I believe that one’s effect on oneself and the world around them begins with one act at a time.  If you were to boil down the essence of most of the world religions, one of the basic tenets is the Golden Rule.  The Golden Rule, as endorsed by all the great world religions, is best interpreted as saying:  “Treat others only in ways that you’re willing to be treated in the same exact situation.”  To apply it, you’d imagine yourself in the exact palce of the other person on the receiving end of the action.  If you act in a given way toward another, and yet are unwilling to be treated that way in the same circumstances, then you violate the rule.

The Golden Rule, with roots in a wide range of world cultures, is well suited to be a standard to which different cultures could appeal in resolving conflicts.  As the world becomes more and more a single interacting global community, the need for such a common standard is becoming more urgent.

            (Gensler, Blackwell Dictionary of Business Ethics)

One Unitarian principle states, “We affirm and promote respect for the interdependence of all existence of which we are a part.”  The early pagan religions suggested that you should do as thou will, but harm none.  This is easy to say, but much harder to live; to try and live a life in which through thought, word, and deed I truly try to harm none.  Ever try to have a grouse free day, one in which you did not buy into the negative talk around you, or create it yourself?  I believe we need to be mindful in our everyday conversations and actions toward others.  Like the dropping of a pebble into a still pond, each word or deed sends out ripples and we never see where they end, and who or what they eventually touch.  A quote by anonymous (who has written many profound words) suggested that “The man who offers an insult writes it in sand, but for the man who receives it, it’s chiseled in stone.”  Mother Teresa, on the other hand, suggested that “Kind words can be short and easy to speak, but their echoes are truly endless.”

I had heard the story of the starfish where the boy was going along the shore and throwing stranded starfish back.  A gentleman who happened upon the boy suggested that this effort was futile and in the long run would not make a difference, to which the young man answered, “It made a difference to that one.”  I had not heard the story beyond that last line, but found a version which continued the story with the following paragraph:

The older man shook his head at the impossible optimism of the young man, and turned away and walked home.  That night he sat for a long time thinking of the young man, and determined that the young man was really affecting the world and taking action to make a difference, something that the older man would like to do.  That night he slept fitfully.  In the morning, he awoke, went down to the beach and found the young man again.  Then together, they went along the beach shore, tossing starfish back into the ocean.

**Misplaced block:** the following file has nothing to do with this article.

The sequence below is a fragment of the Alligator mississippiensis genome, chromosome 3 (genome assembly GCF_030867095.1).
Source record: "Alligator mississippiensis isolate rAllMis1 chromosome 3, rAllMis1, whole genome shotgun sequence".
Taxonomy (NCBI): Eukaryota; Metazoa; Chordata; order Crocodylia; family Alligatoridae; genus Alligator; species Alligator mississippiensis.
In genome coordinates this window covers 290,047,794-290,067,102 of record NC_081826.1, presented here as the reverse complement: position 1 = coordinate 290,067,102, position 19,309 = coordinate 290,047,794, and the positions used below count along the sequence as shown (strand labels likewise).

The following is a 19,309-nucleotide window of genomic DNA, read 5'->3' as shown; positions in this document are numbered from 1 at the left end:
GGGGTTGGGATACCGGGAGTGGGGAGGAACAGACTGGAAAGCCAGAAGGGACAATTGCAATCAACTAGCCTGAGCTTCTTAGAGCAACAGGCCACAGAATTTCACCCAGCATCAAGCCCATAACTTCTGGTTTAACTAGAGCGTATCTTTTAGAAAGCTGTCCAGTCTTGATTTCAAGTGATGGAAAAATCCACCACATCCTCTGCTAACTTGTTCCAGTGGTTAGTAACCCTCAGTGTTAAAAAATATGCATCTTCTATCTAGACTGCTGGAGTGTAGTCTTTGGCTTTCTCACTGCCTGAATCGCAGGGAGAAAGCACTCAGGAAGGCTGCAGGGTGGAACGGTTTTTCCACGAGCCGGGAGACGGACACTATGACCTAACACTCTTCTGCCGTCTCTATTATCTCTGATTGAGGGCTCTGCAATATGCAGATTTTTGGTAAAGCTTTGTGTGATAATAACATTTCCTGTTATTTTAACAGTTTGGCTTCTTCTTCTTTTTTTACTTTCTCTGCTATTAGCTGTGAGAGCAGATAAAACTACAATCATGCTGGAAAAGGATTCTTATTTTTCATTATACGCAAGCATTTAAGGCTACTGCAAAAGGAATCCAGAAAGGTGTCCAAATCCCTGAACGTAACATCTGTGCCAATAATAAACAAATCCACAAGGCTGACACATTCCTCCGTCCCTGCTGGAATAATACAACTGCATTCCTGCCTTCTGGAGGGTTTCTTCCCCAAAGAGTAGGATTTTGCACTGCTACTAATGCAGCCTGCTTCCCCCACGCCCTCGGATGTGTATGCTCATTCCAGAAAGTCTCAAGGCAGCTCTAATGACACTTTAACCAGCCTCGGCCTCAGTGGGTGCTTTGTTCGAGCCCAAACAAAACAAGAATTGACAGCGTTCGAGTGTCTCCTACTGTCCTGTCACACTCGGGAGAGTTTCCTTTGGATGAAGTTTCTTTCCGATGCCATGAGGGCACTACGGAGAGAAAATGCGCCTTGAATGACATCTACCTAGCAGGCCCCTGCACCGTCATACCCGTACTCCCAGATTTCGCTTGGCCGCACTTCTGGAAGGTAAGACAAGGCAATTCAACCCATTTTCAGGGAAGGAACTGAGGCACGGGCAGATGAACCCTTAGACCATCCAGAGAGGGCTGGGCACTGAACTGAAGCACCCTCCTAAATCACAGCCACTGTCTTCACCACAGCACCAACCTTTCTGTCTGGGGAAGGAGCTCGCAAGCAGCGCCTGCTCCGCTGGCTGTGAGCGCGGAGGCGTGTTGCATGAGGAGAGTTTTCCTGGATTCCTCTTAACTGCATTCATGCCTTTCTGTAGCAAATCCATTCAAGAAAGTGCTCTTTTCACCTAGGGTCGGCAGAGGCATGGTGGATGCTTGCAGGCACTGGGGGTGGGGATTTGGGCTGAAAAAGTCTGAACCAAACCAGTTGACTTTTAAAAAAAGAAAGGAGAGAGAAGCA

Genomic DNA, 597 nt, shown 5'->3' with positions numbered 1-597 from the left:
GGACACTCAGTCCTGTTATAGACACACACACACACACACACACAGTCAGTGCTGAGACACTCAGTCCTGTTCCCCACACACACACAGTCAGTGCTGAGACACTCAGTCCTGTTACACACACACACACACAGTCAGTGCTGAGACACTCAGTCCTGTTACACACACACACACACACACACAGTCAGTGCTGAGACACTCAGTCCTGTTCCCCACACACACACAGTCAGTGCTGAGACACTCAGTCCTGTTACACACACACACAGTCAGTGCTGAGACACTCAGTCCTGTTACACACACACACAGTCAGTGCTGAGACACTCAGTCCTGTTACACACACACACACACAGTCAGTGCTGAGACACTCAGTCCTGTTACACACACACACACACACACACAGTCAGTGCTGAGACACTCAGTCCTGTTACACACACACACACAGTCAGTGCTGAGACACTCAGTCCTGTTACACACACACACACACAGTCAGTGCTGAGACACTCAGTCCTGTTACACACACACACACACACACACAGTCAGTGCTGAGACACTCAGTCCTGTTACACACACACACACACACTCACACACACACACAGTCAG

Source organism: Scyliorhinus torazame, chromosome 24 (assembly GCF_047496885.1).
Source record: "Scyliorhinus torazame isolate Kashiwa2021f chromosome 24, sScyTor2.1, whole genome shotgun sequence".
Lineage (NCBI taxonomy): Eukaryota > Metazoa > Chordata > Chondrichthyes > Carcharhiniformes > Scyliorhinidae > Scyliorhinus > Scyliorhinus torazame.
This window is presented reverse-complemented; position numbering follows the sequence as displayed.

I believe it is possible to change the world, one small act at a time, and if each of us concentrated each day doing just that, change beyond measure would happen.  Author unknown (another of the great writers) says, “The great acts of love are done by those who are habitually performing small acts of kindness.”  Mohandas Gandhi stated we should, “Be the change you want to see in the world.”

I believe in a higher power or powers, but I do not have a name for her, him, or them, which makes addressing her, him, or them in thanks or prayer a bit difficult.  I do believe that this higher power is benevolent.  I have trouble believing gods or goddesses have told humankind to go on crusades, jihads, or war in their name, nor do I feel comfortable in religions that suggest the same.

I believe there is something beyond this life, but not necessarily the heaven from my early religious teaching, and I do not believe in the devil or hell.  I have found that this takes away some colorful language such as “The world is going to hell in a hand basket”, or “Oh, for heaven’s sake!”  I am more inclined to believe in the recycling of the soul.  Perhaps there are only so many souls and as each lifetime passes, we are recycled back; that some of us have relatively new souls and others are old souls.

I believe in the possibility that good people do not always finish last, and that while bad things can happen to good people, that good deeds, good thoughts, good and ethical actions do, besides reaping their own rewards, create positive karma.

To end, I would like to get back to the analogy I started out with, where my spiritual journey has been one of traveling down a river in a single-person craft in search of spiritual understanding and enlightenment, and while it will always be a very personal and solitary journey, it is comforting to find myself with company on this stage of the journey.  Thank you for listening.